• Our results emphasize that corticosteroids are essential for the treatment of BD-associated CVT, and that anticoagulant therapy may be safely stopped during follow-up in the presence of optimal BD treatment (steroids alone or with immunosuppressive drugs[ncbi.nlm.nih.gov]


  • […] for monitoring LDVT prognosis and risk.[ncbi.nlm.nih.gov]
  • Table 4: Predictors influencing the prognosis of pregnancy-related CVT patients.[nature.com]


  • LESSONS: This case report demonstrates the importance of considering jugular vein lesions as an etiology of CVT.[ncbi.nlm.nih.gov]


  • Smith, A Genome‐Wide Association Study for Venous Thromboembolism: The Extended Cohorts for Heart and Aging Research in Genomic Epidemiology (CHARGE) Consortium, Genetic Epidemiology, 37, 5, (512-521), (2013).[dx.doi.org]
  • This section focuses on deep-vein thrombosis and discusses its risk factors, epidemiology and associated complications In this section: Venous thrombi Venous thromboembolism Risk factors Incidence and prevalence Associated complications Venous Thrombosis[thrombosisadviser.com]
  • General epidemiology Venous thrombosis by age and sex Deep vein thrombosis and pulmonary embolism occur in 1–2 per 1000 individuals per year.[thrombosisjournal.biomedcentral.com]
Sex distribution
Age distribution


  • Therefore, this case provides the opportunity to review the pathophysiology of MVT, APS and their medical management including current trends in anticoagulation. BMJ Publishing Group Ltd (unless otherwise stated in the text of the article) 2018.[ncbi.nlm.nih.gov]
  • […] straight sinus, and then to the internal jugular vein (IJV) Superficial venous system has numerous anastomses and predominantly drain the SSS and the LS Deep white matter and basal ganglia are drained by the deep venous system toward the vein of Galen Pathophysiology[lifeinthefastlane.com]
  • "Thrombotic risk factors: basic pathophysiology". Crit Care Med. 38 (suppl 2): S3–9. doi : 10.1097/CCM.0b013e3181c9cbd9. PMID 20083911. a b c d e f g Bovill EG, van der Vliet A (2011).[en.wikipedia.org]
  • Previous research has generally suggested that the hypercoagulable state of pregnancy and puerperium is one of the main pathophysiology associated with pregnancy-related CVT 6 .[nature.com]


  • We conducted this meta-analysis to evaluate its benefits for the prevention of deep venous thrombosis (DVT) after lower extremity orthopedic surgery.[ncbi.nlm.nih.gov]
  • "Aspirin for the prevention of recurrent venous thromboembolism: the INSPIRE collaboration". Circulation. 130 (13): 1062–71. doi : 10.1161/circulationaha.114.008828.[en.wikipedia.org]


Venous thrombosis (VT) refers to the formation of a blood clot in any vein. In general, VT may be triggered by endothelial lesions or may be the result of a systemic prothrombotic state. The latter may be observed in patients suffering from certain hereditary disorders (e.g., protein C deficiency, protein S deficiency, hereditary deficiency of antithrombin III) or acquired conditions associated with venous stasis (e.g., forced immobilization, pregnancy, neoplasms, cardiac disease) [1] [2]. In this context, VT may be considered as a manifestation of an underlying disorder. It is of utmost importance to identify this pathology if causative treatment is to be provided.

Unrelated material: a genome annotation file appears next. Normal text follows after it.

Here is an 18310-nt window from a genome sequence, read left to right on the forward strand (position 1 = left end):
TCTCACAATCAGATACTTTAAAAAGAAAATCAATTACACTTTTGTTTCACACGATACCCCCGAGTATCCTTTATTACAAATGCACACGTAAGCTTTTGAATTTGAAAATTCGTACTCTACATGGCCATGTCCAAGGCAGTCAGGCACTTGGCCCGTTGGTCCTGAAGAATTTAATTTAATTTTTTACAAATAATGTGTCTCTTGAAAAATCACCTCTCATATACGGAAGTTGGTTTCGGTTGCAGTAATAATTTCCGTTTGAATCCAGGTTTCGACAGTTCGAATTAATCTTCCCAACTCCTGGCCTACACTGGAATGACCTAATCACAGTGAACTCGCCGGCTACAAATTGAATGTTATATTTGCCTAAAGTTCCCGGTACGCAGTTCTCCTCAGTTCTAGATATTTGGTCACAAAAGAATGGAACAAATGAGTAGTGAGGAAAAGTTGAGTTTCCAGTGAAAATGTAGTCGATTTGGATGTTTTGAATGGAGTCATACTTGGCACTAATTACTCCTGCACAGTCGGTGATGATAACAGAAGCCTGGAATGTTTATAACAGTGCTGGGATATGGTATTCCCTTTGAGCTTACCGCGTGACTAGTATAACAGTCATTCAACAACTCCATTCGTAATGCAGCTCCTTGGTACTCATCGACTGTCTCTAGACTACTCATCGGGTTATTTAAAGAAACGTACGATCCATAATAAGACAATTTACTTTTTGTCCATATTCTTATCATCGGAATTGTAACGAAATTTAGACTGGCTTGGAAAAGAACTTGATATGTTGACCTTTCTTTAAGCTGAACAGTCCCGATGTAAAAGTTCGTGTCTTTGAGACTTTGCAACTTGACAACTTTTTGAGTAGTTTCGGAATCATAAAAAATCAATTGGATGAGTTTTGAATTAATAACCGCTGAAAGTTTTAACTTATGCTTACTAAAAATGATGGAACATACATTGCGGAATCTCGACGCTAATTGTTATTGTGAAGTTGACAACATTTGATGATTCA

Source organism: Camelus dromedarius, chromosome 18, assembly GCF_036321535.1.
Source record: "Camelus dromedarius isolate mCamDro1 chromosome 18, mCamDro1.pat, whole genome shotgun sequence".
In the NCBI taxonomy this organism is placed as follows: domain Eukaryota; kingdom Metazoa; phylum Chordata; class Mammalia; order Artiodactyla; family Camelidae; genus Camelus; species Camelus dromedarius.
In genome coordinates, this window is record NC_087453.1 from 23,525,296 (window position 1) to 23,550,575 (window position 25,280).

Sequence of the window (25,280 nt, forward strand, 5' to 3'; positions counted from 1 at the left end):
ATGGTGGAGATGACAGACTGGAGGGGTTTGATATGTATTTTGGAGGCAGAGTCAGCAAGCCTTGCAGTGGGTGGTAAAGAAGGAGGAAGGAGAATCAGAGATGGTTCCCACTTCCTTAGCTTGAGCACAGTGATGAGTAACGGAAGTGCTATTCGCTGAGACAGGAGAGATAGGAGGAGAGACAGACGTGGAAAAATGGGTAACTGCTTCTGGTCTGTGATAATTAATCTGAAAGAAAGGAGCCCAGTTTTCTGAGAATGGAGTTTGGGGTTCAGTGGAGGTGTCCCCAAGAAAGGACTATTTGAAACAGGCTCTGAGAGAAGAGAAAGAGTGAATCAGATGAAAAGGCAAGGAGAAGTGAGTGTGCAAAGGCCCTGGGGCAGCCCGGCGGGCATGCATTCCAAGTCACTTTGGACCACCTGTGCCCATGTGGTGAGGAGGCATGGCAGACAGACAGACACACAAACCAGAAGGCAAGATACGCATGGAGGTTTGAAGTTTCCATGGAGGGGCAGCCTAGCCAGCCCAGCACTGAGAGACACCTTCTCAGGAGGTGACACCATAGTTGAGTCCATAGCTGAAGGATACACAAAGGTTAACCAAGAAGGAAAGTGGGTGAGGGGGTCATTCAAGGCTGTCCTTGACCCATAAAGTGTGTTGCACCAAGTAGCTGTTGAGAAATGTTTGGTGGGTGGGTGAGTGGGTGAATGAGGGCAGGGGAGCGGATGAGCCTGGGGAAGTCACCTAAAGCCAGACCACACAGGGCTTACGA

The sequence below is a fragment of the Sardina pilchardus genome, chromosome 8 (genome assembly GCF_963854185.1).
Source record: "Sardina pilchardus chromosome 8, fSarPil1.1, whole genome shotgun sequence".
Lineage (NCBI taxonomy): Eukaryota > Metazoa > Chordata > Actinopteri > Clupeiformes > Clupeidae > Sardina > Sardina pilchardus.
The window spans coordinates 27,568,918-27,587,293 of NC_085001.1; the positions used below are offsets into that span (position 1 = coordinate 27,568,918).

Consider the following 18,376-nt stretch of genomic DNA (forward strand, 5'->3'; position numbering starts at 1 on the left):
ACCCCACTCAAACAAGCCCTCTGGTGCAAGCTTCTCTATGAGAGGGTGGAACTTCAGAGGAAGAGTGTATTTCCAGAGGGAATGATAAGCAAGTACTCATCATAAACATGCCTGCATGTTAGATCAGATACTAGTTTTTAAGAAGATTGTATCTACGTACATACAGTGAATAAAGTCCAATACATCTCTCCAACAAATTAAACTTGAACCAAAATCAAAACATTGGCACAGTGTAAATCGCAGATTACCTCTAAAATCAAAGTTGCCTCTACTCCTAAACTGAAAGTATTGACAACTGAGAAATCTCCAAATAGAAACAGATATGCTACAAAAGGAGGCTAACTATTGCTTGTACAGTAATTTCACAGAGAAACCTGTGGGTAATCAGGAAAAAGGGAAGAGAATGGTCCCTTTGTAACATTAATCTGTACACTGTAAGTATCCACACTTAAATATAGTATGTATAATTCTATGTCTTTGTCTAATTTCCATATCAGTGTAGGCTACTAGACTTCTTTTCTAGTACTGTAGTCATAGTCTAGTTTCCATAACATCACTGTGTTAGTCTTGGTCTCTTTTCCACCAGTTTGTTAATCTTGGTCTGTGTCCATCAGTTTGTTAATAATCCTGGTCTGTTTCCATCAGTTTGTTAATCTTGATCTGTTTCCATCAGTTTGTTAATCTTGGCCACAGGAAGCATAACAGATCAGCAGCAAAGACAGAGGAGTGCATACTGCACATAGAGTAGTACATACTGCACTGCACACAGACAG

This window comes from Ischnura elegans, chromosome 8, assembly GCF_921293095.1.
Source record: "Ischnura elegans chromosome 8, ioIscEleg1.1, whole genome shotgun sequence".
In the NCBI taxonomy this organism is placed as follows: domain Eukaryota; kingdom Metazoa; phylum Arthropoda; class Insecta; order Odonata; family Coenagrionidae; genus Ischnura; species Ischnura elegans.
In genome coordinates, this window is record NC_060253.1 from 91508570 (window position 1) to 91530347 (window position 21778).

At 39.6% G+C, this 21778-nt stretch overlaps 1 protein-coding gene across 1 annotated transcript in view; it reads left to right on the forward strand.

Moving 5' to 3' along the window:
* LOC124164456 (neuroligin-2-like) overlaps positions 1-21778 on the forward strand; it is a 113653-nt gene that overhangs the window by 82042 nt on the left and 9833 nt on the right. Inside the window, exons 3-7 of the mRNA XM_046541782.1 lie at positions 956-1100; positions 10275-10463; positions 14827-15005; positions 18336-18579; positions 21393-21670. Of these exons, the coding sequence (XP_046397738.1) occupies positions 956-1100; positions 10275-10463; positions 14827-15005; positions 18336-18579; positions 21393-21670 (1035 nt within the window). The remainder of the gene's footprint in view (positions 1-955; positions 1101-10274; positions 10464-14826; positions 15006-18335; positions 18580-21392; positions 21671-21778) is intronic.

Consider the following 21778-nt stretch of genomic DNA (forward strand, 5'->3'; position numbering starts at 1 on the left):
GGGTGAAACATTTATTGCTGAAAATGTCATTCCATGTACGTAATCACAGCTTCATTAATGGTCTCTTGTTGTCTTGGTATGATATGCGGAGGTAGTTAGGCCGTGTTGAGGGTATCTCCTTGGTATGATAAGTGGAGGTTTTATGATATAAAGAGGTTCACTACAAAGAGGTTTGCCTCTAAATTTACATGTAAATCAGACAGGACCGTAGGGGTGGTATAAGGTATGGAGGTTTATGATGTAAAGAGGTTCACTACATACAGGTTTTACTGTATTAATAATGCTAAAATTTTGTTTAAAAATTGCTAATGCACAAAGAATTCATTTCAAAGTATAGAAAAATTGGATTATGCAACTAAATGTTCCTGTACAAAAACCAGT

On the other hand, VT may lead to serious complications. The formation of small thrombi within venous vessels does not necessarily cause venous stasis, but it does provoke alterations of local fluid mechanics. At such sites, erythrocytes are likely to form so-called red thrombi. These are secondary thrombi that increase the volume of the initial blood clot. Eventually, dependent tissues may be compromised and patients may develop symptoms consistent with chronic venous insufficiency [3], postphlebitic syndrome, or Budd-Chiari syndrome [4], among others. Venous thrombi may also be dragged away, reach the right heart and pulmonary circulation. As the blood clot advances through the pulmonary circulation, the diameter of arteries is constantly declining. This increases the likelihood of the thrombus becoming lodged in these vessels, thus causing a potentially fatal pulmonary embolism, pulmonary infarction or chronic thromboembolic pulmonary hypertension [5].



  1. Khan S, Dickerman JD. Hereditary thrombophilia. Thromb J. 2006;4:15.
  2. Trenor CC, 3rd, Chung RJ, Michelson AD, et al. Hormonal contraception and thrombotic risk: a multidisciplinary approach. Pediatrics. 2011;127(2):347-357.
  3. Yamaki T, Nozaki M. Patterns of venous insufficiency after an acute deep vein thrombosis. J Am Coll Surg. 2005;201(2):231-238.
  4. Shin N, Kim YH, Xu H, et al. Redefining Budd-Chiari syndrome: A systematic review. World J Hepatol. 2016;8(16):691-702.
  5. Goldhaber SZ. Venous thromboembolism: epidemiology and magnitude of the problem. Best Pract Res Clin Haematol. 2012;25(3):235-242.
  6. Bhatt S, Wehbe C, Dogra VS. Phlegmasia cerulea dolens. J Clin Ultrasound. 2007;35(7):401-404.
  7. Steven A, Raghavan P, Altmeyer W, Gandhi D. Venous Thrombosis: Causes and Imaging Appearance. Hematol Oncol Clin North Am. 2016;30(4):867-885.
  8. Saposnik G, Barinagarrementeria F, Brown RD, Jr., et al. Diagnosis and management of cerebral venous thrombosis: a statement for healthcare professionals from the American Heart Association/American Stroke Association. Stroke. 2011;42(4):1158-1192.
  9. Mendichovszky IA, Priest AN, Bowden DJ, et al. Combined MR direct thrombus imaging and non-contrast magnetic resonance venography reveal the evolution of deep vein thrombosis: a feasibility study. Eur Radiol. 2016.
  10. Riley RS, Gilbert AR, Dalton JB, Pai S, McPherson RA. Widely Used Types and Clinical Applications of D-Dimer Assay. Lab Med. 2016;47(2):90-102.

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Last updated: 2019-07-11 21:34